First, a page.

I Married a Dead Man (1948)
By Cornell Woolrich (as William Irish)
While you may not recognize the name Frank Stockton, you surely know his short story “The Lady or the Tiger?” You the reader are left to decide if the woman or the tiger exits the door at the end. And so with Woolrich’s twisting and turning noir classic, who done in the dastardly ex-boyfriend, husband or wife? This really gives nothing away as you know from the outset that somebody is dead and two people, a couple, wonder which of the two brought him to his well deserved end.
What makes Woolrich’s novel so interesting, so propulsive, is how he introduces plot twist after plot twist at just the right moment, each time pushing you forward to the end when you confront that Stockton-ish question.
After a prologue in which a married couple with a child do a tortured dance around a horror they share, the story opens at the beginning, when Helen is a young woman, around nineteen, fleeing the city. Her boyfriend has left her pregnant and with five dollars (about fifty dollars these days). She buys a train ticket and on the train meets a young, very much in love couple, Patrice and Hugh Hazzard, returning home from Europe, where they have lived for some time. Like Helen, Patrice is pregnant, but unlike her, Patrice has a husband, apparently money, a family to go to, everything Helen lacks. They strike up a train friendship and share the bathroom before retiring. Helen even tries on Patrice’s wedding ring. Then the train crashes, Helen lands in the hospital. There authorities mistake her for Patrice (that ring, you know), who, along with Hugh, has died in the accident.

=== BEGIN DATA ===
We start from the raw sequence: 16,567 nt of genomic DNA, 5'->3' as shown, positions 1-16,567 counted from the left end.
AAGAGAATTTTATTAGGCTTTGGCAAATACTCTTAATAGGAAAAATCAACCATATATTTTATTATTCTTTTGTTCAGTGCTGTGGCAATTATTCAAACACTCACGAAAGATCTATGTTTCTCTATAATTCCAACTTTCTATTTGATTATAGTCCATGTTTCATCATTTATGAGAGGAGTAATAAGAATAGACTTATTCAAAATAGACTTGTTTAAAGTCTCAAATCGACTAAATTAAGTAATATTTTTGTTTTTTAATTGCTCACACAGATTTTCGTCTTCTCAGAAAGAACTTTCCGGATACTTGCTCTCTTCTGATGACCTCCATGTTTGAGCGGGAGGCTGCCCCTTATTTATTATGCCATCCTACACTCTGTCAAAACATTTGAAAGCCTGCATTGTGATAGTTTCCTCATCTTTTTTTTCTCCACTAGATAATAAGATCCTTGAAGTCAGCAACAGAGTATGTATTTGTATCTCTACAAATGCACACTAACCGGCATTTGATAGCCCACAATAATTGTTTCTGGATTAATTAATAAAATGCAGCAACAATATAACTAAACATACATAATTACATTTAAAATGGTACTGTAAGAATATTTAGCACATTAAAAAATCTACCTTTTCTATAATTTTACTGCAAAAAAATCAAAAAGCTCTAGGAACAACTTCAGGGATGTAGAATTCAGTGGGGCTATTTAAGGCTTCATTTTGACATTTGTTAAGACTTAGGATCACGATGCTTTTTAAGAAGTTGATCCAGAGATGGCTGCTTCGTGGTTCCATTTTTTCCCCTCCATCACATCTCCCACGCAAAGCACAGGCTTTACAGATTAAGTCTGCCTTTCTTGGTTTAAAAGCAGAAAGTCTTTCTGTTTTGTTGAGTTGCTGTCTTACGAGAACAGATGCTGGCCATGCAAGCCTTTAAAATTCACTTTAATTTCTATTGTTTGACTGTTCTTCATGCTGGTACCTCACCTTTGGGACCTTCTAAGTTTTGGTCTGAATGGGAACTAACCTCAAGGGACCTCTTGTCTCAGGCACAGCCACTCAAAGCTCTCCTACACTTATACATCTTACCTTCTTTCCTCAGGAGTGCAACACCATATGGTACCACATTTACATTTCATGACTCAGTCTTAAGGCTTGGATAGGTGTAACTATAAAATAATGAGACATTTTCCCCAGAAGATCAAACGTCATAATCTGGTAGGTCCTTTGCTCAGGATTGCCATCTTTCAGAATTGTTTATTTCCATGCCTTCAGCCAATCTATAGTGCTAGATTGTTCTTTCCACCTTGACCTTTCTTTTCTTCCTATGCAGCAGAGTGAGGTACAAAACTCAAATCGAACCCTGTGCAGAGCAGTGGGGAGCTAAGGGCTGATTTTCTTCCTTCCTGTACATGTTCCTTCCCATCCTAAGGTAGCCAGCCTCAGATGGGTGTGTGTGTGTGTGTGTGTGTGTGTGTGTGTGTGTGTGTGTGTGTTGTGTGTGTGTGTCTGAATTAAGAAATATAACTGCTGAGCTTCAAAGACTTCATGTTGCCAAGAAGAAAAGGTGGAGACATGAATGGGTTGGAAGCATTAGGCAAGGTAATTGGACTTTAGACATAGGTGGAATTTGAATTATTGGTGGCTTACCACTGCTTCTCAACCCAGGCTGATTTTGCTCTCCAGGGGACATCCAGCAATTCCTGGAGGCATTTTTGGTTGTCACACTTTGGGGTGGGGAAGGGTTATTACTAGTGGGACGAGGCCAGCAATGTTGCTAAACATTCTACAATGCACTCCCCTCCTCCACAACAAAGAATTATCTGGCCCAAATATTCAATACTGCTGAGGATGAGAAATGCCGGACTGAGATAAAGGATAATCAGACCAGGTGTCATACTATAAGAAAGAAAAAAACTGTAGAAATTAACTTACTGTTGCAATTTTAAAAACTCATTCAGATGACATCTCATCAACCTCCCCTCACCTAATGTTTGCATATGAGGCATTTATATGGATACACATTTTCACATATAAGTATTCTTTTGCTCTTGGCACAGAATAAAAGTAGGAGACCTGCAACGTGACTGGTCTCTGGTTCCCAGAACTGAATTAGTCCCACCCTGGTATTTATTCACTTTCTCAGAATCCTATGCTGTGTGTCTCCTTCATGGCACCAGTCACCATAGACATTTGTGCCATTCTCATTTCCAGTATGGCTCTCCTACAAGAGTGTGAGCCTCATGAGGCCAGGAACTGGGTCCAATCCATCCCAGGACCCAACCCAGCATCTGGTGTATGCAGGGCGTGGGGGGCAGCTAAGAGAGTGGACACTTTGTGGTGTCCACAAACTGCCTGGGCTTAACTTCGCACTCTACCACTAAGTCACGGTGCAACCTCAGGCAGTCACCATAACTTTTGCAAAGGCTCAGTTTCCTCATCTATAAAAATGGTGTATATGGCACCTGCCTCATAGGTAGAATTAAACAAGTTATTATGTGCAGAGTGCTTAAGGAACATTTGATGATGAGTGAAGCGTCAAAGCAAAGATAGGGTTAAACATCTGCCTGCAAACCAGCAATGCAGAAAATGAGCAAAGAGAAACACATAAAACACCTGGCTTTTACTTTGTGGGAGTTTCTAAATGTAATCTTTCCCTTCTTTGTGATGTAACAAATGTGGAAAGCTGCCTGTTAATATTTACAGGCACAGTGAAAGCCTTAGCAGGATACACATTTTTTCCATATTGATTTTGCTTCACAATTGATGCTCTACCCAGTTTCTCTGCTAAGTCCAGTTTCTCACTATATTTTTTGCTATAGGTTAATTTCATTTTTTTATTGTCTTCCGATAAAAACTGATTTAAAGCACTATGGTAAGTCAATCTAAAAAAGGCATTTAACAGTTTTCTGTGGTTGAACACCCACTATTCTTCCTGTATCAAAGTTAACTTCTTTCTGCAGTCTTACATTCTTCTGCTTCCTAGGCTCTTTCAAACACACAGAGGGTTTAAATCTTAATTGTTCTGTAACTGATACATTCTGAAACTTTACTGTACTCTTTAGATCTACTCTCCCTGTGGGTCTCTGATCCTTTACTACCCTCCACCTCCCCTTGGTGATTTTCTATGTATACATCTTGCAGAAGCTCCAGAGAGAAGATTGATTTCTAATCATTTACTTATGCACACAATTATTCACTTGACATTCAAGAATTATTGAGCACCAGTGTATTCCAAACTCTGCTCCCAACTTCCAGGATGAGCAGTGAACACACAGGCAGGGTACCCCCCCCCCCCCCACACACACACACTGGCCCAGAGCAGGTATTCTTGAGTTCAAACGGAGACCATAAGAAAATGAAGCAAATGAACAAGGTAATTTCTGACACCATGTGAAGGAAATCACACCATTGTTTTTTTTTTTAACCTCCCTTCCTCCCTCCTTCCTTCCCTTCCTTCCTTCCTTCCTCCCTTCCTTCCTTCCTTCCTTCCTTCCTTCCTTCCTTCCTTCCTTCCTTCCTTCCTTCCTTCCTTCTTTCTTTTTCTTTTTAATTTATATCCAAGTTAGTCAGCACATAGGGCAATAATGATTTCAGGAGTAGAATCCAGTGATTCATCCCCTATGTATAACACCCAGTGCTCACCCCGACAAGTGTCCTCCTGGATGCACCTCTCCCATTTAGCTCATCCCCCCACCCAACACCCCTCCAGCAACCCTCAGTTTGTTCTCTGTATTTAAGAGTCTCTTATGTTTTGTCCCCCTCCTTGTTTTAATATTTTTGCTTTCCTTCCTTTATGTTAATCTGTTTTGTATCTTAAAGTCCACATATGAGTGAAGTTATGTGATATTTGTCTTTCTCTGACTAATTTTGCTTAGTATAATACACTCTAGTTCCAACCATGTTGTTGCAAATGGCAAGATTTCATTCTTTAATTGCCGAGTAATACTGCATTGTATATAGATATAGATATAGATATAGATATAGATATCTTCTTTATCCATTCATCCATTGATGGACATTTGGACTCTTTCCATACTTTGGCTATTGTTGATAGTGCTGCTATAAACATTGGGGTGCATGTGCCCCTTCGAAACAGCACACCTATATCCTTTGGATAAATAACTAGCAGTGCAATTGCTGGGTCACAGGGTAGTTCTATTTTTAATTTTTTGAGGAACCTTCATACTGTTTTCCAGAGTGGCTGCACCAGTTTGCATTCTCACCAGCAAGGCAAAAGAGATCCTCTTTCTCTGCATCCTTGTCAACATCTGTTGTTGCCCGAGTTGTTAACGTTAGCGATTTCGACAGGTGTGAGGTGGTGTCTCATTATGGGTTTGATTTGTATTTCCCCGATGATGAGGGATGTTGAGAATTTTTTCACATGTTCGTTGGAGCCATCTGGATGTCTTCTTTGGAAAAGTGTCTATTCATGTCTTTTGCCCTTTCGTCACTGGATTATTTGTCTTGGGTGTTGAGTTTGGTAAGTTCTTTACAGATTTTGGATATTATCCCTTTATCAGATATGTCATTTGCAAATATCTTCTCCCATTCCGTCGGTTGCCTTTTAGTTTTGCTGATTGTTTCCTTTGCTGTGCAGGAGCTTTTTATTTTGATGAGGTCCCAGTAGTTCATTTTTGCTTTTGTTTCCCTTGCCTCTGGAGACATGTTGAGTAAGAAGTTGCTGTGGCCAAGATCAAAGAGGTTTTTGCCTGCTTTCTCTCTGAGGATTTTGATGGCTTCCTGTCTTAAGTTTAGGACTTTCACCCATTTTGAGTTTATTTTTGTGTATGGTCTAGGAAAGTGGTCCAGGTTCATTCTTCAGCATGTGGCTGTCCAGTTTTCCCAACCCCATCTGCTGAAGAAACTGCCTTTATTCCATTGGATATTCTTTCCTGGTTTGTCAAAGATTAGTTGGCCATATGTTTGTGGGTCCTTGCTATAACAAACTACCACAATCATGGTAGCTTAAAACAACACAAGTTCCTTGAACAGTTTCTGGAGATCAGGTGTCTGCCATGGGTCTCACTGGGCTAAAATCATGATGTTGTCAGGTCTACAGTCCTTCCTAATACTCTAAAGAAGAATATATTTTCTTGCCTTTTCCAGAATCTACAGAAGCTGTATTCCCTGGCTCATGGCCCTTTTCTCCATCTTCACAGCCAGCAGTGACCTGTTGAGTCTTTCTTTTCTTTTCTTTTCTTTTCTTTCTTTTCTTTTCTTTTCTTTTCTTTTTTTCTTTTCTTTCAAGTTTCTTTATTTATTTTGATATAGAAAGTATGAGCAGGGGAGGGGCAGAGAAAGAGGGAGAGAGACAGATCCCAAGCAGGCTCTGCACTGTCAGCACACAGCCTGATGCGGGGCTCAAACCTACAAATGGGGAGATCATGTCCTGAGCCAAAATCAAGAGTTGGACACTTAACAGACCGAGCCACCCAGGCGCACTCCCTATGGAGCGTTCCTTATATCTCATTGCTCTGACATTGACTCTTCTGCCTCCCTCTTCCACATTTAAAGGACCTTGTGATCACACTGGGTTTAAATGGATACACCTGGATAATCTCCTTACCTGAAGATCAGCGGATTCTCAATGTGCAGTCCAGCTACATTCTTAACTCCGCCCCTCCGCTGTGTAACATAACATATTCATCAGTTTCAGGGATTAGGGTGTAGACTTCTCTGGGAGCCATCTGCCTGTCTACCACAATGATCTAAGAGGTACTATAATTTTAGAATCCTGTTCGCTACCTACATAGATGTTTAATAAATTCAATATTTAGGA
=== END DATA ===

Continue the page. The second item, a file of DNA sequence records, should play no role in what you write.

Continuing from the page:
What to do? Out of desperation, she assumes the identity of Patrice and goes home to the Hazzard family, painted by Woolrich as an ideal family in an ideal house in an ideal town, all Helen never had and always dreamed of. They accept her and the baby as their daughter-in-law. All proceeds swimmingly, until the old boyfriend turns up. How he learns about her new life, how she avoids detection, how she finally frees herself, what happens with Hugh’s brother, Bill, all this Woolrich handles craftily to create suspense and the novel’s driving force.
And then, in the end, there’s the question that tears at Patrice and Bill, the one which Woolrich leaves you to answer for yourself. Frank Stockton must have smiled down on that (he died in 1902).
Turned into a film, as many noir novels were, in 1950 starring Barbara Stanwyck and retitled No Man of Her Own. w/c